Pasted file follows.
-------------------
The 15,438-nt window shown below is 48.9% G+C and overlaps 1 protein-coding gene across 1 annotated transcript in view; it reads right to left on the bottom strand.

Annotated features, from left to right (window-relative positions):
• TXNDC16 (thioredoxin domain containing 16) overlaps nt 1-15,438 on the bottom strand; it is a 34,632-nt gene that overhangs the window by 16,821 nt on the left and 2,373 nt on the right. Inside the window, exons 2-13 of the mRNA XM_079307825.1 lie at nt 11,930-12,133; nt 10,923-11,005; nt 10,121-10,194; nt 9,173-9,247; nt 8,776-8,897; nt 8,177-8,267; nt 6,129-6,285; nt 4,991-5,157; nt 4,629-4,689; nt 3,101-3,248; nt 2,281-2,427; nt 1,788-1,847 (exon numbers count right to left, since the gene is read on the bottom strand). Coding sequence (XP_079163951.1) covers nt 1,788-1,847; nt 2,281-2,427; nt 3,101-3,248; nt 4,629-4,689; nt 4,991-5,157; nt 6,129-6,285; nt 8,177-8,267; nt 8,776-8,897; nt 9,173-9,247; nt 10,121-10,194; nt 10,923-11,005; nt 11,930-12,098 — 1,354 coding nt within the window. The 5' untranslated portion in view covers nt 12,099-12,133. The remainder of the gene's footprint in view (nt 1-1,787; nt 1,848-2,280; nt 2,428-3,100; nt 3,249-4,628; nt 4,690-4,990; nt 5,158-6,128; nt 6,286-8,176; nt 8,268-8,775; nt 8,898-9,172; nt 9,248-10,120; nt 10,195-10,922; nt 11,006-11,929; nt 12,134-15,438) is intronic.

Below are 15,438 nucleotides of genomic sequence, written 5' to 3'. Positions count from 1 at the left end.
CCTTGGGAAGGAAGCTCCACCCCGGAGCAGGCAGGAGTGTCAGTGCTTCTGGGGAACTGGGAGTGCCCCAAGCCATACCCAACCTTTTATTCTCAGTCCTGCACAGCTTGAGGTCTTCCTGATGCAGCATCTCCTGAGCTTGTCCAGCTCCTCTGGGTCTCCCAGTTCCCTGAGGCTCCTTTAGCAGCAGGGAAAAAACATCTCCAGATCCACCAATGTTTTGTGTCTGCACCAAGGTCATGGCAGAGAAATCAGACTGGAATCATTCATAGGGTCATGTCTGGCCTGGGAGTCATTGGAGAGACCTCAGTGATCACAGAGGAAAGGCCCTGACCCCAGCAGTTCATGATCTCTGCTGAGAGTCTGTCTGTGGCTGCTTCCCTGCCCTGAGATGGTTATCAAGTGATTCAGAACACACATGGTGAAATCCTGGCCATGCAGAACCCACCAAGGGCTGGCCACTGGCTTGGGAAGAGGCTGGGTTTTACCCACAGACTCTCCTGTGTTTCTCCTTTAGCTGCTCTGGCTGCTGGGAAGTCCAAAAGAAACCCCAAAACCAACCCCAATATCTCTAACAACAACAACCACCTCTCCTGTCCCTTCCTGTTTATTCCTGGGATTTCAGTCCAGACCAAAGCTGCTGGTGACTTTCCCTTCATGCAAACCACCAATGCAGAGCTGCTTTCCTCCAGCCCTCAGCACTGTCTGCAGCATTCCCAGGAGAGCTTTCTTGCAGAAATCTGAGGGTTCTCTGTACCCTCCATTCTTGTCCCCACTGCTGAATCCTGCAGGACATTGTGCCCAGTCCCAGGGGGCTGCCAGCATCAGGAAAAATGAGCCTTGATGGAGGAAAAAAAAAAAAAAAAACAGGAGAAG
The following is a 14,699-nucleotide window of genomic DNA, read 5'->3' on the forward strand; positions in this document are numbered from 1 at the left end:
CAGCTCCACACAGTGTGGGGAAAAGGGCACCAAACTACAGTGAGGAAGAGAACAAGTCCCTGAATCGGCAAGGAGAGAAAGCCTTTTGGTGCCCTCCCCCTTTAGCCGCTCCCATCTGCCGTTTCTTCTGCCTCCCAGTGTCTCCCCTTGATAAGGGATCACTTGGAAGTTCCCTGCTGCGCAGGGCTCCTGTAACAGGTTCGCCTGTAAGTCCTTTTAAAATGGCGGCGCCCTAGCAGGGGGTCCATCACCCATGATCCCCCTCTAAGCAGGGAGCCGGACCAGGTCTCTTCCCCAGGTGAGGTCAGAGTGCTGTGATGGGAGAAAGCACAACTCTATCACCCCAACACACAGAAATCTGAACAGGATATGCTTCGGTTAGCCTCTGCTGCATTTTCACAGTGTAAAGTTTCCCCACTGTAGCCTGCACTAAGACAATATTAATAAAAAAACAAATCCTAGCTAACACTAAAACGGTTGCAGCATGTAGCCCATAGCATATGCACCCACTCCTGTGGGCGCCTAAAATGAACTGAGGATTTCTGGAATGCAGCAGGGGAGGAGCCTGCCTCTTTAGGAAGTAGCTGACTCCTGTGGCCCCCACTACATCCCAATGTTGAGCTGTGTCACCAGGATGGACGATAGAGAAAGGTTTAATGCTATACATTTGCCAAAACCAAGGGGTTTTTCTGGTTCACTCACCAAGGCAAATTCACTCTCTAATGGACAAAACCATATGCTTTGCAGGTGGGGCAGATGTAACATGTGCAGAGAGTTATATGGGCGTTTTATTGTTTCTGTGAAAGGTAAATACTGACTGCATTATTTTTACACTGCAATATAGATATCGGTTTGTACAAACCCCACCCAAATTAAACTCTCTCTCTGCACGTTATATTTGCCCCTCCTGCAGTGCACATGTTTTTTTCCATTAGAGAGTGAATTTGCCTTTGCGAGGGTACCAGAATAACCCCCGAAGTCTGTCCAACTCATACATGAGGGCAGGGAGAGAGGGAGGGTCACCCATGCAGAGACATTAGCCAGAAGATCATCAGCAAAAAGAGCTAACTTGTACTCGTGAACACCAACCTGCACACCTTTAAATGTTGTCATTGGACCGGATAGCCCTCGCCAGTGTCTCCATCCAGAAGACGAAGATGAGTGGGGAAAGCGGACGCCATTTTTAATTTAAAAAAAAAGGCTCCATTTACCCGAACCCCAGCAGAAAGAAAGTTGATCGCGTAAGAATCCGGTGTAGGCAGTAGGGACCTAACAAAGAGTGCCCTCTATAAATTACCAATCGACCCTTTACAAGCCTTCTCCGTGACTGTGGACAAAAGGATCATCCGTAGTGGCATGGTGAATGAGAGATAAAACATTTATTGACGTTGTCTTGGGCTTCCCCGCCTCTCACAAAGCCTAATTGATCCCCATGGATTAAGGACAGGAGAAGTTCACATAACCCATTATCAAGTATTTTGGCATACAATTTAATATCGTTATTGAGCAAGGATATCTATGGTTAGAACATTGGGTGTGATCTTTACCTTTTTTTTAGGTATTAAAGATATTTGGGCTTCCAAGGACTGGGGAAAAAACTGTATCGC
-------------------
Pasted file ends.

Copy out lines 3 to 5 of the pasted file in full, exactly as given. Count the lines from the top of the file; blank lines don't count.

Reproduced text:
• TXNDC16 (thioredoxin domain containing 16) overlaps nt 1-15,438 on the bottom strand; it is a 34,632-nt gene that overhangs the window by 16,821 nt on the left and 2,373 nt on the right. Inside the window, exons 2-13 of the mRNA XM_079307825.1 lie at nt 11,930-12,133; nt 10,923-11,005; nt 10,121-10,194; nt 9,173-9,247; nt 8,776-8,897; nt 8,177-8,267; nt 6,129-6,285; nt 4,991-5,157; nt 4,629-4,689; nt 3,101-3,248; nt 2,281-2,427; nt 1,788-1,847 (exon numbers count right to left, since the gene is read on the bottom strand). Coding sequence (XP_079163951.1) covers nt 1,788-1,847; nt 2,281-2,427; nt 3,101-3,248; nt 4,629-4,689; nt 4,991-5,157; nt 6,129-6,285; nt 8,177-8,267; nt 8,776-8,897; nt 9,173-9,247; nt 10,121-10,194; nt 10,923-11,005; nt 11,930-12,098 — 1,354 coding nt within the window. The 5' untranslated portion in view covers nt 12,099-12,133. The remainder of the gene's footprint in view (nt 1-1,787; nt 1,848-2,280; nt 2,428-3,100; nt 3,249-4,628; nt 4,690-4,990; nt 5,158-6,128; nt 6,286-8,176; nt 8,268-8,775; nt 8,898-9,172; nt 9,248-10,120; nt 10,195-10,922; nt 11,006-11,929; nt 12,134-15,438) is intronic.

Below are 15,438 nucleotides of genomic sequence, written 5' to 3'. Positions count from 1 at the left end.
CCTTGGGAAGGAAGCTCCACCCCGGAGCAGGCAGGAGTGTCAGTGCTTCTGGGGAACTGGGAGTGCCCCAAGCCATACCCAACCTTTTATTCTCAGTCCTGCACAGCTTGAGGTCTTCCTGATGCAGCATCTCCTGAGCTTGTCCAGCTCCTCTGGGTCTCCCAGTTCCCTGAGGCTCCTTTAGCAGCAGGGAAAAAACATCTCCAGATCCACCAATGTTTTGTGTCTGCACCAAGGTCATGGCAGAGAAATCAGACTGGAATCATTCATAGGGTCATGTCTGGCCTGGGAGTCATTGGAGAGACCTCAGTGATCACAGAGGAAAGGCCCTGACCCCAGCAGTTCATGATCTCTGCTGAGAGTCTGTCTGTGGCTGCTTCCCTGCCCTGAGATGGTTATCAAGTGATTCAGAACACACATGGTGAAATCCTGGCCATGCAGAACCCACCAAGGGCTGGCCACTGGCTTGGGAAGAGGCTGGGTTTTACCCACAGACTCTCCTGTGTTTCTCCTTTAGCTGCTCTGGCTGCTGGGAAGTCCAAAAGAAACCCCAAAACCAACCCCAATATCTCTAACAACAACAACCACCTCTCCTGTCCCTTCCTGTTTATTCCTGGGATTTCAGTCCAGACCAAAGCTGCTGGTGACTTTCCCTTCATGCAAACCACCAATGCAGAGCTGCTTTCCTCCAGCCCTCAGCACTGTCTGCAGCATTCCCAGGAGAGCTTTCTTGCAGAAATCTGAGGGTTCTCTGTACCCTCCATTCTTGTCCCCACTGCTGAATCCTGCAGGACATTGTGCCCAGTCCCAGGGGGCTGCCAGCATCAGGAAAAATGAGCCTTGATGGAGGAAAAAAAAAAAAAAAAACAGGAGAAG